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The Nagaland-based SAPO had blocked the national highway since March 21, cutting off one of the lifelines of Manipur. It demands the state government withdraw armed personnel and remove permanent structures from the Kezoltsa area along the border.
According to the outfit, it was requested to lift the blockade also by the Tenyimi People’s Organization, which served the state government an ultimatum on March 29 to withdraw police from Kezoltsa.
However, the SAPO said it would be “constrained to initiate its own course of action” if the government failed to withdraw police and remove the security outpost in Kezoltsa.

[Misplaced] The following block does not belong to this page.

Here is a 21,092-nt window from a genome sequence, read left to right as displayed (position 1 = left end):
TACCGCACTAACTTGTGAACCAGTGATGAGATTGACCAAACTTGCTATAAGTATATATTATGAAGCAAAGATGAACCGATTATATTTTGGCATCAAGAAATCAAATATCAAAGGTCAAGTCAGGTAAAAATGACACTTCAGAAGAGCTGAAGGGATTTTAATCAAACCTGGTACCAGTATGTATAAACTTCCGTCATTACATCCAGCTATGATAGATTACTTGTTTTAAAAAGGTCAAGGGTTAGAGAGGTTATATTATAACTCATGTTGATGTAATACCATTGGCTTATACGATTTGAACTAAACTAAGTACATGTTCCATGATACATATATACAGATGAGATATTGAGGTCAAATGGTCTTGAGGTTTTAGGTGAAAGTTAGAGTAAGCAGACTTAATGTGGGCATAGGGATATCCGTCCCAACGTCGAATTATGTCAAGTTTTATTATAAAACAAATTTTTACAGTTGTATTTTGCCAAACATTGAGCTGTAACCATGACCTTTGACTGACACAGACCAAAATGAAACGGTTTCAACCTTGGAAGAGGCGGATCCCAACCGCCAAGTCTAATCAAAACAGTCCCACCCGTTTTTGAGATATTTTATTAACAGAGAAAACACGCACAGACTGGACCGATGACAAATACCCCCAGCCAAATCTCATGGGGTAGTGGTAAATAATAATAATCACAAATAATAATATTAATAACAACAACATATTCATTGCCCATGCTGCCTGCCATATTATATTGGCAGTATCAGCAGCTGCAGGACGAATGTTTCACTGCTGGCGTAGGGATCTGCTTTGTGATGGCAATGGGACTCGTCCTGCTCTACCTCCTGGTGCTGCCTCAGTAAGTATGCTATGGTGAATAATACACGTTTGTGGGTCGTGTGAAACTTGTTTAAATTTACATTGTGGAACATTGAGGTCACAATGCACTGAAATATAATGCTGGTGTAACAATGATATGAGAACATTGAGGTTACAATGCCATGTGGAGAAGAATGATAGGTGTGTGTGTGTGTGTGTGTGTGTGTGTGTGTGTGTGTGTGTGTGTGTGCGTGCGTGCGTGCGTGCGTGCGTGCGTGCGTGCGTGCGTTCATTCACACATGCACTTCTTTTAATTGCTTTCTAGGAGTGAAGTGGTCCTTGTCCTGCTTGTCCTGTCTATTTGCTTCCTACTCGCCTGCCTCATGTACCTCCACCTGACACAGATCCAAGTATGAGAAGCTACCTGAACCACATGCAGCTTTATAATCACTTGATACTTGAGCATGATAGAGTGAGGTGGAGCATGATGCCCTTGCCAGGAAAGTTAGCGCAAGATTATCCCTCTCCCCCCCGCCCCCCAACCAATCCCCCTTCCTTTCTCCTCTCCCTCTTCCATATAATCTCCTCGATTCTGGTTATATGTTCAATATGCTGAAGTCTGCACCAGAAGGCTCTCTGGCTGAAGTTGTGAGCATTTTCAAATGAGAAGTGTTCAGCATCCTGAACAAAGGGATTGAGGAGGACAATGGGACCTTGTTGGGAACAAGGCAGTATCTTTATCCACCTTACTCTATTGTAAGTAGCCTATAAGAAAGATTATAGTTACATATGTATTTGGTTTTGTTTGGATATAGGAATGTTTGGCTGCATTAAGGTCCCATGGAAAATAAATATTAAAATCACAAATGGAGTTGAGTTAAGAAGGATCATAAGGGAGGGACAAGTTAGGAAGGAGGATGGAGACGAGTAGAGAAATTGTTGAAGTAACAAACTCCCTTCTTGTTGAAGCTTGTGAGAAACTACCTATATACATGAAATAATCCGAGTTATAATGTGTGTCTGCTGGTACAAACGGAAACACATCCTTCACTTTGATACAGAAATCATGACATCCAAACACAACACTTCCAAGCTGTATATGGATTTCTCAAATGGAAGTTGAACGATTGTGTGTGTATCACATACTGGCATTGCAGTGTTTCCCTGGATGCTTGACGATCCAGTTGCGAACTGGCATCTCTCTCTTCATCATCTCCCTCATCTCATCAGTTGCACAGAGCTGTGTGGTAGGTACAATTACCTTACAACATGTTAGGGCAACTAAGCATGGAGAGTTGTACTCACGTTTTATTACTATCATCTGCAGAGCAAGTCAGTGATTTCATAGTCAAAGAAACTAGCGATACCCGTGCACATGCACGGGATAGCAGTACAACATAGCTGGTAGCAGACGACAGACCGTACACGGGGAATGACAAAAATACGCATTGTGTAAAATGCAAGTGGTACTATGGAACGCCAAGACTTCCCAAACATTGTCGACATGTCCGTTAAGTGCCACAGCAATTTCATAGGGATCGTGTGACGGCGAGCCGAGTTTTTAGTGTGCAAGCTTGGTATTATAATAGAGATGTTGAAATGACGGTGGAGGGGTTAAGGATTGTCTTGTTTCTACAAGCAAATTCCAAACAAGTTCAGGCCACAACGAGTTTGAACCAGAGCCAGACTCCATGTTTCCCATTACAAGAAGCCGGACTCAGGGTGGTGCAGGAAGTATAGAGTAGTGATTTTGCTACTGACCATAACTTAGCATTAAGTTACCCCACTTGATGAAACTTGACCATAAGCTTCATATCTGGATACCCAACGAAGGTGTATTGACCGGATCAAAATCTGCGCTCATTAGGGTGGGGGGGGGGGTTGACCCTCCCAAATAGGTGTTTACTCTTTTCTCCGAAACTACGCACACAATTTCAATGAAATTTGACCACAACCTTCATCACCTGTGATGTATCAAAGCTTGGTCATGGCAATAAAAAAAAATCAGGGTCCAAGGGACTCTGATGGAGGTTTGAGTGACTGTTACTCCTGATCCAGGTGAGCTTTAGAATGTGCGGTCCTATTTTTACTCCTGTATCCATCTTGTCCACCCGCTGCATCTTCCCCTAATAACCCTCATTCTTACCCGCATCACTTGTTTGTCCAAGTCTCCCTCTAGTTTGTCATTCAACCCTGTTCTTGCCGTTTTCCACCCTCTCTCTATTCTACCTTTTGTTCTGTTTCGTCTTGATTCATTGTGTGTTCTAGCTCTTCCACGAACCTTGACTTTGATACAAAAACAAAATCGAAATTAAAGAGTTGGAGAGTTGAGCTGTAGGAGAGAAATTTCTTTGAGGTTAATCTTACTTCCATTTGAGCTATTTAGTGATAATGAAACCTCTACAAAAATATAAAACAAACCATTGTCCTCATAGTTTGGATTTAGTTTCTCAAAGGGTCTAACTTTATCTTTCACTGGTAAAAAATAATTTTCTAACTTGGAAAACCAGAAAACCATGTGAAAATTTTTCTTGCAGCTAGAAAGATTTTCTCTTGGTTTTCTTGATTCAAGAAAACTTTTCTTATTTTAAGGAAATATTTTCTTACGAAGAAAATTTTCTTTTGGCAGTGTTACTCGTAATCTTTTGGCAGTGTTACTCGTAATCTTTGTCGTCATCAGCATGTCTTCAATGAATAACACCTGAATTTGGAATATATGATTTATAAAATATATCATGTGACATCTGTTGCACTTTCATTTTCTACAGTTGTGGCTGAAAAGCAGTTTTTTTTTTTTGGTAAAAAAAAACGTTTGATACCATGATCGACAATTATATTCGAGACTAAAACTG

As the state started to feel the pinch of the bandh, a Parliament member, RK Ranjan — also a minister of state for foreign affairs — requested the railway ministry to explore using railway tracks to transport essential commodities.
While the SAPO claims Kezoltsa is on the ancestral land of the Angami tribe, the government says it is inside state territory. Chief Minister N Biren Singh said there was no border dispute with Nagaland and accused the SAPO of starting a new one.